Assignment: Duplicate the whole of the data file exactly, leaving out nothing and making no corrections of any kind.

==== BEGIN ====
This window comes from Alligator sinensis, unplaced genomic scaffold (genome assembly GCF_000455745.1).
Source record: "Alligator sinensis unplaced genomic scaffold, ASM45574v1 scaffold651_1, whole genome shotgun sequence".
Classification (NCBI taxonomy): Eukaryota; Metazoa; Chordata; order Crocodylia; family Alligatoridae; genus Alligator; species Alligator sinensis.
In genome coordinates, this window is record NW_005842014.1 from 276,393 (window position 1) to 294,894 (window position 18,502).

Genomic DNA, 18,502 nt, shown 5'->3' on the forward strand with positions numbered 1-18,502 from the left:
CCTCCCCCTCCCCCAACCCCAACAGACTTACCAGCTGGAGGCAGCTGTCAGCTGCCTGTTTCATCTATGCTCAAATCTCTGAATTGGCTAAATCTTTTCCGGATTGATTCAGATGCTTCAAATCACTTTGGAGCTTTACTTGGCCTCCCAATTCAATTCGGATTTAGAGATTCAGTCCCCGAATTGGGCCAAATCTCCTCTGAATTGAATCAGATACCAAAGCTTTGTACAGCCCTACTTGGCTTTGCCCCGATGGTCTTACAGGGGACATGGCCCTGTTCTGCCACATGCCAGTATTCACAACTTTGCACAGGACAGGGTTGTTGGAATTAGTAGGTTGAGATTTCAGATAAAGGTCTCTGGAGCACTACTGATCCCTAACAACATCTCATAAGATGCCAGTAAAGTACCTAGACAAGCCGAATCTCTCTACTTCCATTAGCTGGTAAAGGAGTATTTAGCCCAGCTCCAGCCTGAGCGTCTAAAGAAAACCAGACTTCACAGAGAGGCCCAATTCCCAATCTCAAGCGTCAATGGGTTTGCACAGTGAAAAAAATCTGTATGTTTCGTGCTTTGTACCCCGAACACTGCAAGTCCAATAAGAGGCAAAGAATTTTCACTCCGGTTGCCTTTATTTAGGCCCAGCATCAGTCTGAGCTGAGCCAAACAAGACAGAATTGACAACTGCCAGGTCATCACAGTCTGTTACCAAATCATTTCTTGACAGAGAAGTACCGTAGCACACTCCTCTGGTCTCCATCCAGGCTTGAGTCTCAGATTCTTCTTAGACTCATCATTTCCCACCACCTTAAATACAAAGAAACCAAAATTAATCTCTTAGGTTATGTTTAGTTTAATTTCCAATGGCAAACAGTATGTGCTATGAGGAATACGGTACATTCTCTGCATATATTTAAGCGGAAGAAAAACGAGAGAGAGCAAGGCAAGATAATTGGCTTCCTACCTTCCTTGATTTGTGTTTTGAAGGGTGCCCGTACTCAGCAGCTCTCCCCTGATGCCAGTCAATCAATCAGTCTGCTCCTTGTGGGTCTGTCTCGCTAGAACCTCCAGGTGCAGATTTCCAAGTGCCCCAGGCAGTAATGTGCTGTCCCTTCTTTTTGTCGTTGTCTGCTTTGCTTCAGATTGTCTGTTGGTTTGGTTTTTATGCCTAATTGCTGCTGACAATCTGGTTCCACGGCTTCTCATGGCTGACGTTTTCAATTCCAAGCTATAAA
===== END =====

This window comes from Alligator sinensis, unplaced genomic scaffold (genome assembly GCF_000455745.1).
Source record: "Alligator sinensis unplaced genomic scaffold, ASM45574v1 scaffold651_1, whole genome shotgun sequence".
Classification (NCBI taxonomy): Eukaryota; Metazoa; Chordata; order Crocodylia; family Alligatoridae; genus Alligator; species Alligator sinensis.
In genome coordinates, this window is record NW_005842014.1 from 276,393 (window position 1) to 294,894 (window position 18,502).

Genomic DNA, 18,502 nt, shown 5'->3' on the forward strand with positions numbered 1-18,502 from the left:
CCTCCCCCTCCCCCAACCCCAACAGACTTACCAGCTGGAGGCAGCTGTCAGCTGCCTGTTTCATCTATGCTCAAATCTCTGAATTGGCTAAATCTTTTCCGGATTGATTCAGATGCTTCAAATCACTTTGGAGCTTTACTTGGCCTCCCAATTCAATTCGGATTTAGAGATTCAGTCCCCGAATTGGGCCAAATCTCCTCTGAATTGAATCAGATACCAAAGCTTTGTACAGCCCTACTTGGCTTTGCCCCGATGGTCTTACAGGGGACATGGCCCTGTTCTGCCACATGCCAGTATTCACAACTTTGCACAGGACAGGGTTGTTGGAATTAGTAGGTTGAGATTTCAGATAAAGGTCTCTGGAGCACTACTGATCCCTAACAACATCTCATAAGATGCCAGTAAAGTACCTAGACAAGCCGAATCTCTCTACTTCCATTAGCTGGTAAAGGAGTATTTAGCCCAGCTCCAGCCTGAGCGTCTAAAGAAAACCAGACTTCACAGAGAGGCCCAATTCCCAATCTCAAGCGTCAATGGGTTTGCACAGTGAAAAAAATCTGTATGTTTCGTGCTTTGTACCCCGAACACTGCAAGTCCAATAAGAGGCAAAGAATTTTCACTCCGGTTGCCTTTATTTAGGCCCAGCATCAGTCTGAGCTGAGCCAAACAAGACAGAATTGACAACTGCCAGGTCATCACAGTCTGTTACCAAATCATTTCTTGACAGAGAAGTACCGTAGCACACTCCTCTGGTCTCCATCCAGGCTTGAGTCTCAGATTCTTCTTAGACTCATCATTTCCCACCACCTTAAATACAAAGAAACCAAAATTAATCTCTTAGGTTATGTTTAGTTTAATTTCCAATGGCAAACAGTATGTGCTATGAGGAATACGGTACATTCTCTGCATATATTTAAGCGGAAGAAAAACGAGAGAGAGCAAGGCAAGATAATTGGCTTCCTACCTTCCTTGATTTGTGTTTTGAAGGGTGCCCGTACTCAGCAGCTCTCCCCTGATGCCAGTCAATCAATCAGTCTGCTCCTTGTGGGTCTGTCTCGCTAGAACCTCCAGGTGCAGATTTCCAAGTGCCCCAGGCAGTAATGTGCTGTCCCTTCTTTTTGTCGTTGTCTGCTTTGCTTCAGATTGTCTGTTGGTTTGGTTTTTATGCCTAATTGCTGCTGACAATCTGGTTCCACGGCTTCTCATGGCTGACGTTTTCAATTCCAAGCTATAAA